The only thing in Margo's life that really counted was the horses themselves: riding them, hunting, showing, caring for them, loving them. Especially her own horse, Scarlet Royal - hers until the wealthy Cranshaws offered more than the struggling Macintyre's could afford to refuse. Be nice to the Cranshaws, her mother said. How could she like Ginevra Cranshaw who went off with her beloved horse and her best boy friend?
A story of sportsmanship and courage by the author of Senior Year.
A story of sportsmanship and courage by the author of Senior Year.
Anne Emery, il. Charles Waterhouse (cover)
1952, Macrae Smith Company
Margo Macintyre is 15 when her mare, Red Queen, produces a chestnut filly dubbed Scarlet Royal. The foal is to be the final triumph for Margo's father, William, an Irish immigrant whose rags-to-riches story has culminated in a gentleman's farm, Green Meadow, filled with horses, an adoring wife, three daughters, a cook, a housekeeper and a groom.
Jump ahead two years. William Macintyre is newly dead, killed by the stress of seeing his real-estate venture fail, and his widow presents their daughters with reality: they have a farm and horses, but virtually no income. They can either sell out and go live more frugally in an apartment, or they can try to launch a riding school. Relieved to save their beloved home, they agree to tackle domestic and stable chores none of them have ever handled. It's not easy, but they are making it work by the end of that first summer. Margo and her sisters help teach the beginners and their mother, Madeleine, has a private student who's more advanced. It's this student, Ginevra Cranshaw, who brings Margo's world crashing back down. A competitive, calculating daughter of rich and indifferent parents, Ginevra has only one interest in a horse - can it win for her. In Scarlet, she sees a horse who can take her to the Maclay Finals, and win her parents' attention at last. When Mr. Cranshaw offers Margo a price the family can't afford to refuse, a beaten Margo sells the mare.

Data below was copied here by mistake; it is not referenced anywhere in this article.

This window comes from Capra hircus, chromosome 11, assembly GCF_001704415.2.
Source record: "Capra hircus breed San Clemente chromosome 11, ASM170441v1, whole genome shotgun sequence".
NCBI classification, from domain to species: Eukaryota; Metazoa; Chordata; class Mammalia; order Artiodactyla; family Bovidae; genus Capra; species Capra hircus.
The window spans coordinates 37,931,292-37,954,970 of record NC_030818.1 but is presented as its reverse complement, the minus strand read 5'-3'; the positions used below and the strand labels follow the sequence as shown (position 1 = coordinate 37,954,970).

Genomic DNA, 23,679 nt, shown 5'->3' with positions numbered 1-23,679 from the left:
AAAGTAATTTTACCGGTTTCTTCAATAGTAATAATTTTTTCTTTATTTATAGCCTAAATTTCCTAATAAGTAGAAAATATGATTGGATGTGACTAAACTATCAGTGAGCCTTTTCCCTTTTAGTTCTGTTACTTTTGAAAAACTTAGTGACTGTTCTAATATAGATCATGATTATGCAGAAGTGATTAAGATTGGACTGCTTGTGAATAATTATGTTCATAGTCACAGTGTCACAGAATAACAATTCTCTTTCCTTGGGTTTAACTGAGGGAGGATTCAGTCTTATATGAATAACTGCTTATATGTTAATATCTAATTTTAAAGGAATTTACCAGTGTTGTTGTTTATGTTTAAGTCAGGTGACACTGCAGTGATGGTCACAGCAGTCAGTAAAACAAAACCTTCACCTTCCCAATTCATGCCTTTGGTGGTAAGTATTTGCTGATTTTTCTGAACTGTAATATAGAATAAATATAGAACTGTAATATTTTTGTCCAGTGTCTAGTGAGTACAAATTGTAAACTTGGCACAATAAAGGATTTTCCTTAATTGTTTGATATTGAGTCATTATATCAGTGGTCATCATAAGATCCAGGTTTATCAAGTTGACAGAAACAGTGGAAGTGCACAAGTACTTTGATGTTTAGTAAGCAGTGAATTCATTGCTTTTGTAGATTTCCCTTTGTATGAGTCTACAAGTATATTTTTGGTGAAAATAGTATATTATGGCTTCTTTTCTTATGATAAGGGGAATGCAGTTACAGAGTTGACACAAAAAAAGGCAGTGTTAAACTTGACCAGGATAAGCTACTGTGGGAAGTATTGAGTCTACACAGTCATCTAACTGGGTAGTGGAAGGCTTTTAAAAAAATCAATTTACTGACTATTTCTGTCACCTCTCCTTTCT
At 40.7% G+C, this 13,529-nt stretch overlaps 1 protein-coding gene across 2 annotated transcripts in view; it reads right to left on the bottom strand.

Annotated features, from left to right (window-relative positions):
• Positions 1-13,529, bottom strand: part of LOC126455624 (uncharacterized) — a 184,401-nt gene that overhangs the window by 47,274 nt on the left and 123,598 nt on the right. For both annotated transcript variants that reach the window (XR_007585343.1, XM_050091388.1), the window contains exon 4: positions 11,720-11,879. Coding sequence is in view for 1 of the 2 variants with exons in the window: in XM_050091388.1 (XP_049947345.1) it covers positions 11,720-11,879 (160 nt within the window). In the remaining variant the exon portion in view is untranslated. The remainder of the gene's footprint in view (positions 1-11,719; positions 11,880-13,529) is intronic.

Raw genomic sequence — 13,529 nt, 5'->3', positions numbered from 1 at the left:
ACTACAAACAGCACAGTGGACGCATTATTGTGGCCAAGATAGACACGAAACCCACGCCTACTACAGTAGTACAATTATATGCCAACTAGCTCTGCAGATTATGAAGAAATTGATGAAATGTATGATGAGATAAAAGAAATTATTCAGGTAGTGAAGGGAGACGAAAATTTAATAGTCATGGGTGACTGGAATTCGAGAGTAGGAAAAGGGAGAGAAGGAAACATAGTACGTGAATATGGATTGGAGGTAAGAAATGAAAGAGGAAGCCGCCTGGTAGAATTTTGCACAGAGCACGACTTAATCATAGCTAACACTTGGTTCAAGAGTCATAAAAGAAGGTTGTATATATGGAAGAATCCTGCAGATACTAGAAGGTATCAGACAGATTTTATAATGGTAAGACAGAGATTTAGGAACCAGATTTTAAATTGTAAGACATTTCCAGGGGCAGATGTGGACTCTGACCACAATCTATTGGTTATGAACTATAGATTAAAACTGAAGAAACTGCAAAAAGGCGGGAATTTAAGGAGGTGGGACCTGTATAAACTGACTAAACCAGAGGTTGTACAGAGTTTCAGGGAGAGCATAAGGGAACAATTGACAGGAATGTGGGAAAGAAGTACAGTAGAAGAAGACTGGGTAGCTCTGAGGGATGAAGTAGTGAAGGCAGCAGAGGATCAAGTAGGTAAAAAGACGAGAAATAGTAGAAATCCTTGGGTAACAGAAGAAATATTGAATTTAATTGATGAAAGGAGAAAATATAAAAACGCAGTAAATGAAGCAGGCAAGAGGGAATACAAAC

When, adding insult to injury, Ginevra also walks off with Margo's boyfriend, the now 17-year-old Margo declares she's never going to trust another man. Shortly thereafter, the Macintyres hire a college student to work on the farm, and Neil begins to patiently prod Margo away from her bitterness and obsession with somehow winning back her lost horse.
This is a well-written book with a thin but consistent horse plot, and a strongly sympathetic heroine. It has a powerful hook in that the heroine actually loses the horse, and is also one of those great horsey books where the villain is the villain because she doesn't care about horses; she's a good rider, but she doesn't have the right attitude. Margo's love for Scarlet is criticized, but she remains focused on rescuing the mare, although she admits she's being selfish in some ways. It's a balanced book, which is typical of Emery. Her books were all teen romances, but they were intelligent and her characters were surprisingly complex. They were also far more feminist than you'd expect from the genre. Here, she kills off the blarneying father in under 10 pages, and he's virtually never mentioned again. The all-female family manages to resurrect its fortunes almost alone, with no male advice until the romance angle begins with the hiring of Neil Campbell, college kid from Wyoming, who quickly becomes annoyingly perfect - he charms the Macintyres, cleans stalls, knows horse shows, sorrowfully points out Margo's faults re: obsessing over Scarlet, etc., etc. He does a pretty good job of redeeming himself, though.